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About The daily Nebraskan. ([Lincoln, Neb.) 1901-current | View Entire Issue (Jan. 8, 1958)
Dr. Surama Dasgupta
Appointed Visiting Prof
Ad Indian woman, Dr. Surama
Dasgupta, will be a visiting pro
fessor at the University during
Dr. Dasgupta's visitation will be
sponsored by the Whitney Founda
tion and Fulbright program.
Dr. Charles Patterson, chairman
f the philosophy department, said
the department will offer two new
courses which she will teach. They
are Philosophy 166, a survey of
Oriental religions; and Philosophy
299, Oriental philosophies.
Dr. Dasgupta, who is currently
teaching at the University of New
Mexico, is one of four foreign
lecturers being supported this year
In the U.S. by the Whitney-Ful
She is the editor of the fifth
volume of Indian Philosophy by
tier husband, the late Prof. S. N.
Pi Mu Epsilon
To Initiate 24
The University chapter of Pi Mu
Epsilon, honorary mathematics
fraternity will initiate new mem
bers on Tuesday.
To be initiated at that time will
be: undergraduates, Robert Ander
son, Vernon Bolleson, Gary Fren
rel, Burton Greiner, Dean Hohn
stein, Clarence Houser, Marvin
Kesler, Donald McArthur, Dwaine
Rogge, Larry Smalley, Paul Smith,
Gordon Warner, James Williams,
Richard Wooley, James Wees and
graduates, Charles Grimsrud, Mrs.
Mildred Gross, John Herzog, Er
vin Hietbrink, Robert Nelson, Haki
Azbek, Margaret Tevis, Doyce
Wichelt and faculty member, Dr.
raternities Still Serenade
By BOBBY HOLT
Sounds of songs floating on the
warm spring air and chattering
teeth syncopating melodies in the
winter seem to be eternal signs
of youth on the University campus.
These are a few characteristics of
the fine i.t of serenading that
Fraternity members stopping at
the individual houses and dorms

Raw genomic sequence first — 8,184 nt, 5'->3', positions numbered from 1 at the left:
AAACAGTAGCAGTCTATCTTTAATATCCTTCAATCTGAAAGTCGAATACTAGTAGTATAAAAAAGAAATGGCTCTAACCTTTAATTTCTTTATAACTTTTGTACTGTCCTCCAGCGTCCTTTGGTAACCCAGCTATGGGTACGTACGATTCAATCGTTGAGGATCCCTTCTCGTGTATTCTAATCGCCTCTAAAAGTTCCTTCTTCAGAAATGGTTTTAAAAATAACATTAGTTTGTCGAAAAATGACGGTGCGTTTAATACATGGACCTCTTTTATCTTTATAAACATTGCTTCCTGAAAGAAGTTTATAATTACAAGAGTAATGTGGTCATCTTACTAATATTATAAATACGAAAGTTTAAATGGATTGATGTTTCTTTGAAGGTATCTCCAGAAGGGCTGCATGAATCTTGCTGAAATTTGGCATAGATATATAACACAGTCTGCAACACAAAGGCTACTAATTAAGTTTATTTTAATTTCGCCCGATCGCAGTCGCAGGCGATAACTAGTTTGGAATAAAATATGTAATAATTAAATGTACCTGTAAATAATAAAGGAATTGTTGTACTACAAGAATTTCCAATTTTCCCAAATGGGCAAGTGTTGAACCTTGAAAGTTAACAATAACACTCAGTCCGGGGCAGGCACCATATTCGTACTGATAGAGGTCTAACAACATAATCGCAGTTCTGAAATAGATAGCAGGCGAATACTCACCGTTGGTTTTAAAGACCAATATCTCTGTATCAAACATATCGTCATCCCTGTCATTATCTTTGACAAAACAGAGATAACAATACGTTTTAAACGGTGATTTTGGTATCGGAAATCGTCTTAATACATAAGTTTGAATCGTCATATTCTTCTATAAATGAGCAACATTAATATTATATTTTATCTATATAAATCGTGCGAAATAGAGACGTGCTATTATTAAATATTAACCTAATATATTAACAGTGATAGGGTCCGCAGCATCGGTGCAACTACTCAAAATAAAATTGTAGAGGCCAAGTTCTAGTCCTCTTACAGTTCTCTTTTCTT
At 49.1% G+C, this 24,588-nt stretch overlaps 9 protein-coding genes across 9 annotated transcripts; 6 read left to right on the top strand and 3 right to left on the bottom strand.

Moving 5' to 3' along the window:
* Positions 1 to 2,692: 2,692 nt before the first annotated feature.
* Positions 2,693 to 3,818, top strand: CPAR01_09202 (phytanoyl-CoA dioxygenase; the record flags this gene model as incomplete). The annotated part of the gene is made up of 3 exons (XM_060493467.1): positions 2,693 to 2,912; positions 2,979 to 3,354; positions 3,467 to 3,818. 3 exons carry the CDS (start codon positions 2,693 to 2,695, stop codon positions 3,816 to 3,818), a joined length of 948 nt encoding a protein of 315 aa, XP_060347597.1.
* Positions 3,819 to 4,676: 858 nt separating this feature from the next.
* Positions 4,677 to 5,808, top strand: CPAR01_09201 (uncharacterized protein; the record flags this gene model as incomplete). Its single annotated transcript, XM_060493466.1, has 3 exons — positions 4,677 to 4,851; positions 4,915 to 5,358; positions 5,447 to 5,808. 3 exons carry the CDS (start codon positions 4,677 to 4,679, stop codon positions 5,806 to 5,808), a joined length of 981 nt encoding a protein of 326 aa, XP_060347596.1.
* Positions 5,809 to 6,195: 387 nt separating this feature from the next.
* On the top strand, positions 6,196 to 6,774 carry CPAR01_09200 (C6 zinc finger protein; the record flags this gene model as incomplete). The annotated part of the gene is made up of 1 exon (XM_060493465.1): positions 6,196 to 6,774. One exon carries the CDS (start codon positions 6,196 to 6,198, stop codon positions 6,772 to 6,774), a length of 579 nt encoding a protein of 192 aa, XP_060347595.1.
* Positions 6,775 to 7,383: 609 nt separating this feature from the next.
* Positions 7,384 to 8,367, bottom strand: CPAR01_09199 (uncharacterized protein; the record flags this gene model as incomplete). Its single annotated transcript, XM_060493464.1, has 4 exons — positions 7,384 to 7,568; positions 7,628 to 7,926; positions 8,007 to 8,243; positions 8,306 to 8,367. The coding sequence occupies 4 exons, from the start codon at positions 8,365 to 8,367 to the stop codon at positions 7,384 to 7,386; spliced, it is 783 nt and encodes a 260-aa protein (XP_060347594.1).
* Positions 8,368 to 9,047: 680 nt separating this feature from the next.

along "sorority roV to serenade
are a familiar sound. Undaunted
by snow, tests or late hours, they
have preserved this tradition which
dates back to the early years of
No one knows the exact date of
its institution. The original mem
bers of serenading groups were
not fraternity men, said a 1910
graduate. They were male stu
dents who met nightly at the pop
ular coffee spots of the time. They
usually ended the evening by sing
ing songs and got the inspiration
to sing songs to the whole camp"s.
The decreased male enrollment
during the years of WW I and
World War II seriously impaired
the volume of serenades. During
these years serenades became
highly anticipated events and were
regarded as an honor to the ser
University songs were sung most
frequently at serenades before
there were many fraternities on
campus- Popular songs of the times
Home Ec Club
The Home Ec Club will elect of
ficers Wednesday from 10:30 a.m.
to 2 p.m. in the Ag Union, ac
cording to Patsy Kaufman, pub
All Home Ec Club members are
eligible to vote, Miss Kaufman
Candidates include: Marilyn Jen
sen, Patsy Kaufman, Lois LaRue,
Venna Lou Scheer, president; Jo
laine Loseke, Sharon Sterner, sec
retary; Alma Heuermann, Barb
Lundin, Mary Vrba, social chair
man; Rose Tondl, Doris Eby, Bev
Shepardson, membership chair
man; Phyllis Hansen, Jan Mont
gomery, treasurer; and Sharon
Ramage, Mary Weber, Nina Hern
'Dasgupta. She obtained her Doctor
of Philosophy degrees at Calcutta
University in 194X and Cambridge
University in 1948.
She was professor of Sanskrit
and Indian Philosophy at Asutosh
College in Calcutta from 1933-45.
A new technique projecting stu
dent theme papers on a screen
before the entire class is being
used successfully in freshman
English courses at the University.
Dr. Dudley Bailey, assistant pro-1
fessor and director of freshman
English, said that students are
more eye-centered than ear-centered;
"that is, they seem to re
tain more through sight than hear
ing. Advantages of using the pro
jector include placing misspellings
before the eyes of the students
and showing them actual manu
script errors, while discussing a
"In the past when told of com
mon errors, students would re
spond, I've never made those mis
takes, giving the impression that
they thought the examples were
fictitious. Now they can see that
students in their own midst do
make such mistakes."
Dr. Bailey also said that a com
mon mistake indenting the first
line of the second page of a manu
scriptwhich took repeated ex
planation to correct is solved now
in five minutes with the projector.
were often heard. Gradually fra